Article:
Can you get cancer from living in a home previously occupied by a smoker? Sounds crazy, but it’s not out of the question.
Nicotine and many other dangerous chemicals in tobacco smoke, including carcinogens, soak into all the surfaces of a room — and stay there for years.
These chemicals get into the furniture, upholstery, carpets, curtains, and even the walls, which, being hard and smooth, would not seem to be especially absorbent. But as a researcher at San Diego State University, put it, “These volatile compounds soak into the drywall; gypsum is like a bottomless pit for these toxins.” (And, he added, they can “undergo further chemical reactions that turn otherwise innocuous compounds into harmful ones.”)
Then they get into your body.
According to the Thirdhand Smoke Research Consortium, you can absorb thirdhand smoke through your skin by touching contaminated surfaces, or mouth by eating contaminated objects or dust, and by breathing re-suspended thirdhand smoke components.
New non-smoking tenants who live in a smoker’s old home had “significant levels” of nicotine in their urine.
The byproducts of nicotine have been found in the urine of children whose mothers were former smokers — long after they had quit smoking and no one else smoked near them. The residues of smoking remained in their homes, and were absorbed by the children.
Researchers have also found that even “short-term early exposure to thirdhand cigarette smoke increases lung cancer incidence in mice.”
Besides cancer, these toxins “can also trigger asthma attacks and eye, lung and throat irritation. They can also interfere with wound-healing and cause cardiovascular problems,” according to the San Diego State University researchers.
Chronic exposure to these toxins can make it more difficult for you to survive a potentially deadly disease — such as the coronavirus.
Smoking contributes to the high number of deaths of those infected by the coronavirus in China where smoking is rampant, according to the assistant director general of the World Health Organization, epidemiologist Bruce Aylward, MD. He pointed out that smokers get cardiovascular and lung disease, comorbid conditions responsible for a higher mortality rate in coronavirus patients.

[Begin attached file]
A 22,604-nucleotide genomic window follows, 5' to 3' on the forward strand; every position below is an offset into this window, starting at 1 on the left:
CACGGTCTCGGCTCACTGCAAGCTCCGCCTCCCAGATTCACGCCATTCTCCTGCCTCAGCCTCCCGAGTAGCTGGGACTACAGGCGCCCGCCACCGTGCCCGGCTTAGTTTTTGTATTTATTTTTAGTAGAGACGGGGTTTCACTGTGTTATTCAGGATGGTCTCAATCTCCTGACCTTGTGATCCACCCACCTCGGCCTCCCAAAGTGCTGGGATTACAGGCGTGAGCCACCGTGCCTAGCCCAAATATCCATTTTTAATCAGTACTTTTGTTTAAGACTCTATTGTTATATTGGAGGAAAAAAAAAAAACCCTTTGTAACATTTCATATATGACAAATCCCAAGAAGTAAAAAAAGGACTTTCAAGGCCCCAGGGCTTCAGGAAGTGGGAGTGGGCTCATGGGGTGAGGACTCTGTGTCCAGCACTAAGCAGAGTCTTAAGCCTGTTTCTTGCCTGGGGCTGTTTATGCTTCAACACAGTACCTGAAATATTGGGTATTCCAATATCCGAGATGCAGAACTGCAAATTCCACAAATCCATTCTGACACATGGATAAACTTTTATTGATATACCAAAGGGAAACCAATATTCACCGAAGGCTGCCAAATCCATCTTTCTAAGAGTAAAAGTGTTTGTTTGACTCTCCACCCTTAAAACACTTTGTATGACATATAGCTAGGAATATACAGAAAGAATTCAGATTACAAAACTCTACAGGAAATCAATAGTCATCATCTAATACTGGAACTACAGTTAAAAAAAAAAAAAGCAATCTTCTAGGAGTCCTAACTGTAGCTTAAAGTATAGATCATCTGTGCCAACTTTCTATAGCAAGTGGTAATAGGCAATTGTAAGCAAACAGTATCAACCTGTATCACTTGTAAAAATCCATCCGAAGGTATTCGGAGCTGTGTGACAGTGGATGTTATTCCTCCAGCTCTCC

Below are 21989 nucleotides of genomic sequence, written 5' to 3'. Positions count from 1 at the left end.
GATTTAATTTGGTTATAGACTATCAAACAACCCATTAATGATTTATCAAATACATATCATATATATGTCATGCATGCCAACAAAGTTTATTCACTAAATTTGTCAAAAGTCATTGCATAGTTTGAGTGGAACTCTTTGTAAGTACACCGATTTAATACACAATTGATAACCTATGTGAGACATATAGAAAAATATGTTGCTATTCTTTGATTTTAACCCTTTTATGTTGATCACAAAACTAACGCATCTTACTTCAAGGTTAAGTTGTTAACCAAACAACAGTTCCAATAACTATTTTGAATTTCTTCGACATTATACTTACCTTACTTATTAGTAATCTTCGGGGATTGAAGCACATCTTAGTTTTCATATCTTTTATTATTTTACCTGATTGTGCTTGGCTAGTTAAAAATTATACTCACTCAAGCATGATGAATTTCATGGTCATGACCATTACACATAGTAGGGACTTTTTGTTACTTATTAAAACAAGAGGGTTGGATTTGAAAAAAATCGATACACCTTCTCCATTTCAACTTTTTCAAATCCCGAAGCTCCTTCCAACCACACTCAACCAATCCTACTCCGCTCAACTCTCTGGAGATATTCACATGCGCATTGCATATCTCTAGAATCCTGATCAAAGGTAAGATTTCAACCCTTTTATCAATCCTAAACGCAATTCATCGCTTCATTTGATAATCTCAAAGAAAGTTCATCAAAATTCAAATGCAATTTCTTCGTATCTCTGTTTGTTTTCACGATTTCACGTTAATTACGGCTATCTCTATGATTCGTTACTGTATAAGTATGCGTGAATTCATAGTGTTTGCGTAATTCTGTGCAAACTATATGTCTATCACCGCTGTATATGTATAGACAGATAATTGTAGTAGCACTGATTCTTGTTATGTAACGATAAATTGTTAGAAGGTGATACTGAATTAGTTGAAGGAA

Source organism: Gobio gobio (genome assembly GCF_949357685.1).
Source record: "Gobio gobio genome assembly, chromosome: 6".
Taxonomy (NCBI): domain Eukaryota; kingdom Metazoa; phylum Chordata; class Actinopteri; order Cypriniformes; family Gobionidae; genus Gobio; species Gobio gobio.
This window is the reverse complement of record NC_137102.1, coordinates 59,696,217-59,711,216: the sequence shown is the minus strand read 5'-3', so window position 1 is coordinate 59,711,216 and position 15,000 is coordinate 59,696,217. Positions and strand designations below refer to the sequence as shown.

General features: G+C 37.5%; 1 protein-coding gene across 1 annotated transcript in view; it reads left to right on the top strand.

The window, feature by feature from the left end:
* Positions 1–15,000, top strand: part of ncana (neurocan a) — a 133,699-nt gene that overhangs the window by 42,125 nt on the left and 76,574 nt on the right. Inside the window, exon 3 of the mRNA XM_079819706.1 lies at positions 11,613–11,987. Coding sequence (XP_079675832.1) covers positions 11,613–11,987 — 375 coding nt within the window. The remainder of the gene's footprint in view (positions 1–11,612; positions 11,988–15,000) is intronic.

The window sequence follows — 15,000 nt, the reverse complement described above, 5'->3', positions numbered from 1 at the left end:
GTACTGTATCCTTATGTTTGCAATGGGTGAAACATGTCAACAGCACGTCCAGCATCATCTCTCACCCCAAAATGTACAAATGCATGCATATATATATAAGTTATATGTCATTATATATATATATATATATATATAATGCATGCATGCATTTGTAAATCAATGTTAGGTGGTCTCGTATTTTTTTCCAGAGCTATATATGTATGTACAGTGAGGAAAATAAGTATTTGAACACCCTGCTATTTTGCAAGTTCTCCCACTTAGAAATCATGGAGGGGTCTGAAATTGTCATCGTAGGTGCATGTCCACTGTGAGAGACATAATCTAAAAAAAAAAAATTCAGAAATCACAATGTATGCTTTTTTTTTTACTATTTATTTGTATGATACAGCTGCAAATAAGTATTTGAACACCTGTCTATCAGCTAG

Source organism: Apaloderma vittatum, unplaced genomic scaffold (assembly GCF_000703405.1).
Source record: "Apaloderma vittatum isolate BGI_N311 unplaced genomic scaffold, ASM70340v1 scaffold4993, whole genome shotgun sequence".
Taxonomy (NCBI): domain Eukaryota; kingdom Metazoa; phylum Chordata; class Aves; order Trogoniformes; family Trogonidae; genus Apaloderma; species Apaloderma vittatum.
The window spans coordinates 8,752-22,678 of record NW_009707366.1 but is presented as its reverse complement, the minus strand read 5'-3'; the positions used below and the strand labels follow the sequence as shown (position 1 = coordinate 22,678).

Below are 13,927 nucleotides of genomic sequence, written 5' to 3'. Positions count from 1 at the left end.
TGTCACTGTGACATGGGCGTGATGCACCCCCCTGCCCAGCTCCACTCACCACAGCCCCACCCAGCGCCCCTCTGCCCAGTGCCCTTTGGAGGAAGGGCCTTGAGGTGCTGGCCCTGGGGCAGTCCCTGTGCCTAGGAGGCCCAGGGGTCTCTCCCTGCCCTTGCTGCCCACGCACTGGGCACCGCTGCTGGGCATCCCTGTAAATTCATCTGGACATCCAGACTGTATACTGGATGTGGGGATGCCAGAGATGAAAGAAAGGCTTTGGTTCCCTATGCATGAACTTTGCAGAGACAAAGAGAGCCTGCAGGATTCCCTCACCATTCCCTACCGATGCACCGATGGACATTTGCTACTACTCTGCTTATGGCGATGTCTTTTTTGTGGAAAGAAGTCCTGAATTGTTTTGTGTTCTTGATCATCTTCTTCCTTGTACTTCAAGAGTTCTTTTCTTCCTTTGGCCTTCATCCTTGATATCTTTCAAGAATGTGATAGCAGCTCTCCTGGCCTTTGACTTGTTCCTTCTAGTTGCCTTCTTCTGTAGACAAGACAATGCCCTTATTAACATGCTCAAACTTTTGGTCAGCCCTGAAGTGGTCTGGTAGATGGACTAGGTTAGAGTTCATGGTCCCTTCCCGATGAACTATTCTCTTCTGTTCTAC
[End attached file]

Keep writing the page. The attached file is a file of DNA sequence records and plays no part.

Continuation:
Recently, an international team of scientists from the Max Planck Institute for Chemistry and Yale University made some amazing discoveries, as reported by Science Magazine: they discovered that people who had prior exposure to tobacco smoke can transport contaminants equivalent to several cigarettes of secondhand smoke. So if someone is in a room that has never been smoked in, that person could still be exposed to the hazardous chemical compounds in cigarette smoke — depending on who else has entered the room or previously visited it.
“In real-world conditions, we see concentrated emissions of hazardous gases coming from groups of people who were previously exposed to tobacco smoke as they enter a non-smoking location with strict regulations against indoor smoking. So the idea that someone is protected from the potential health effects of cigarette smoke because they’re not directly exposed to second-hand smoke is not the case,” says Drew Gentner, associate professor of Chemical & Environmental Engineering at Yale University and Alexander von Humboldt Foundation Research Fellow.
“The observed emission rates into a more confined or less well-ventilated space such as a motor vehicle, a bar, a train, or a small room in a home would lead to much higher concentrations and occupant exposure,” Gentner explains.
This means that even the welcoming lap of a grandfather may be hazardous to a child if experienced often enough — because of what’s in the upholstery of his easy chair, in his hair, beard, tweed jacket, pants, his nicotine-stained fingers, and possibly even his tobacco soaked exhalations.
Below you will find some short, powerful videos — none are technical or preachy — that we think you will be glad you watched:
The first, which is in cartoon form, will give you a clear picture of the amazing things that go on in your body when you smoke — and when you quit.
The second video explains thirdhand smoke, in less than a minute.
The third video is a dramatic silent film on the surprising horrors caused by exposure to these chemicals.
The fourth contains a lot of information, including what you should know about decontaminating a smoke-soaked area — it’s not easy.
The fifth is about how to avoid thirdhand smoke.
How Do Cigarettes Affect the Body? (5:20)
Mayo Clinic Minute: Thirdhand Smoke Dangers (0:59)
Effects of Thirdhand Smoke on Liver and Lung Found to Worsen Over Time (0:46)
Extinguishing Thirdhand Smoke (3:03)
Seven Tips to Avoid Thirdhand Smoke (1:47)
Related front page panorama photo credit: Adapted by WhoWhatWhy from Matteo Tarenghi / Flickr (CC BY-NC 2.0).
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